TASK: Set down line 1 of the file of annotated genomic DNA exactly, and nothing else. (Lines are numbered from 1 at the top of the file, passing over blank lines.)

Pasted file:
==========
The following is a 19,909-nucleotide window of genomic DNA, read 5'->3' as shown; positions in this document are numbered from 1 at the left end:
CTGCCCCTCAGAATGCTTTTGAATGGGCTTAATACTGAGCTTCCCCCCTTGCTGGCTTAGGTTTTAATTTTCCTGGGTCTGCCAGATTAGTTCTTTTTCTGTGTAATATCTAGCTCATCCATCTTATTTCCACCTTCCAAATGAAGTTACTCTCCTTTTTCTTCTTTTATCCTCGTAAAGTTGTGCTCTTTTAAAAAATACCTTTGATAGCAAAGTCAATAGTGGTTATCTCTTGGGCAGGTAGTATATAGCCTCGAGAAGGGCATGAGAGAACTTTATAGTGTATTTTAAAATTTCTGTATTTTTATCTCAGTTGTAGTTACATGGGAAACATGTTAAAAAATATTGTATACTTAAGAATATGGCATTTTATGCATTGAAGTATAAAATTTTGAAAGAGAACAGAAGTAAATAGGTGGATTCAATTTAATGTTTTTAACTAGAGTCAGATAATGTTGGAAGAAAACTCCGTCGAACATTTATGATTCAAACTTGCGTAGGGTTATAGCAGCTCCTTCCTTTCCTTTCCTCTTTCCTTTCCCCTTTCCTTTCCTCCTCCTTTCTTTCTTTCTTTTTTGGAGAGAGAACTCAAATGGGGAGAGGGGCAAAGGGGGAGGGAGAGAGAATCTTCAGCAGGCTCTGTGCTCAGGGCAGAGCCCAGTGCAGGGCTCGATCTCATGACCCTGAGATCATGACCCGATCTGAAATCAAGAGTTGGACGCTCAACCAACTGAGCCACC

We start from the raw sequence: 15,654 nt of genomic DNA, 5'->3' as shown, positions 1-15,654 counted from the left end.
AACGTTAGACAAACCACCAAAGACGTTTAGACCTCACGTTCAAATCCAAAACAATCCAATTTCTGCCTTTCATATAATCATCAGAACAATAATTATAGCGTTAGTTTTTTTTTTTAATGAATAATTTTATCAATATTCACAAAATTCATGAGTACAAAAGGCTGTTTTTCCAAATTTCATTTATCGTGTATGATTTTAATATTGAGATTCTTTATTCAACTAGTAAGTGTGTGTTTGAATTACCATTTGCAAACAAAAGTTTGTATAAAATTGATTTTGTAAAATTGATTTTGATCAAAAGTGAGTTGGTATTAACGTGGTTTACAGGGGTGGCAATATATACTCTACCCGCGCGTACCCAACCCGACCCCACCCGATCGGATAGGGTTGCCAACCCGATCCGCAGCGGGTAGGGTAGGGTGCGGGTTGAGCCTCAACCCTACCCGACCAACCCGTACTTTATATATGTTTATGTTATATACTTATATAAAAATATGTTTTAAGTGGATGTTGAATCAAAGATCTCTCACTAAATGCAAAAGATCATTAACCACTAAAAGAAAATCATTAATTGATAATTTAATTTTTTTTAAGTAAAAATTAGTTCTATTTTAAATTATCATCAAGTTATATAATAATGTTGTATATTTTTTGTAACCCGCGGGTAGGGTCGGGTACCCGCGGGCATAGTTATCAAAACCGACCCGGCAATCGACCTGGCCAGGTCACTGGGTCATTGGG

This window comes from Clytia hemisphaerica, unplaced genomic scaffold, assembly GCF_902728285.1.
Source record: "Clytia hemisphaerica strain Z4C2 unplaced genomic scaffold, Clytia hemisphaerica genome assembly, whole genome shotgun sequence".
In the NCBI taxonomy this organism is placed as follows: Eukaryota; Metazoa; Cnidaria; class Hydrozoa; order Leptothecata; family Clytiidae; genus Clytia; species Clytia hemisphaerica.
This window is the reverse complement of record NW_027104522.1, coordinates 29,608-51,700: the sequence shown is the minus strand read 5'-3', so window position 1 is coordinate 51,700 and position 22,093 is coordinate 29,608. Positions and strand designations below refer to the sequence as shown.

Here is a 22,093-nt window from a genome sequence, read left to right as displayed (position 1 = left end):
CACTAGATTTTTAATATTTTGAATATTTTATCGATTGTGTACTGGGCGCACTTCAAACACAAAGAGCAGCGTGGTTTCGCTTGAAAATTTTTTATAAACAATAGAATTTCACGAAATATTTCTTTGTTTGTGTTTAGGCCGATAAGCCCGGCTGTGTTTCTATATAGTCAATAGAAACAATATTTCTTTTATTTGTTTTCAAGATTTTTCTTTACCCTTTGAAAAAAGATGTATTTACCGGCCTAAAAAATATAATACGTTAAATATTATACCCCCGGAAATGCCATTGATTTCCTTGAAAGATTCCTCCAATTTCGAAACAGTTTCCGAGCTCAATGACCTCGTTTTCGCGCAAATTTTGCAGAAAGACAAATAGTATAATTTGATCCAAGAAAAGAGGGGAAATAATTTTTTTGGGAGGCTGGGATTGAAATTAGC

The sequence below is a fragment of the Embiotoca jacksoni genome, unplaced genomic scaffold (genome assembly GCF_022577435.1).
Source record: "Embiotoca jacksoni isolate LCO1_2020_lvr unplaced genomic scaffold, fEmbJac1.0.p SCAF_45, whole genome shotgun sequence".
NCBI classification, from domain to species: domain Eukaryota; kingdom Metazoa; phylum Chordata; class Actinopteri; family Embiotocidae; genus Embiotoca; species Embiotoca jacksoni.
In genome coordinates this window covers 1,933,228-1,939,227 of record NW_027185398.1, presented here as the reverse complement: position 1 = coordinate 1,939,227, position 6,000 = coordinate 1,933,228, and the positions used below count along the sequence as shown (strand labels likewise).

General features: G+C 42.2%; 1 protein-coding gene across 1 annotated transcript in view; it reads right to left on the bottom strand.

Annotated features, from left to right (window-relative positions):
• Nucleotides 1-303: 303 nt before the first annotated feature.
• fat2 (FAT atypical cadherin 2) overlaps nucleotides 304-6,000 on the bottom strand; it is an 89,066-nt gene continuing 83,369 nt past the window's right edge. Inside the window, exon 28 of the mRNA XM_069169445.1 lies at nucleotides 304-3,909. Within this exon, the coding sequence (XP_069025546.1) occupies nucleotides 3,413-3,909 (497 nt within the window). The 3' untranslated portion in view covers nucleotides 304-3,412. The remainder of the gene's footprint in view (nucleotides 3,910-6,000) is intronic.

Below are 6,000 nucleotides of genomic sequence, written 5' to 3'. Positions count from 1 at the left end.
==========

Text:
The following is a 19,909-nucleotide window of genomic DNA, read 5'->3' as shown; positions in this document are numbered from 1 at the left end: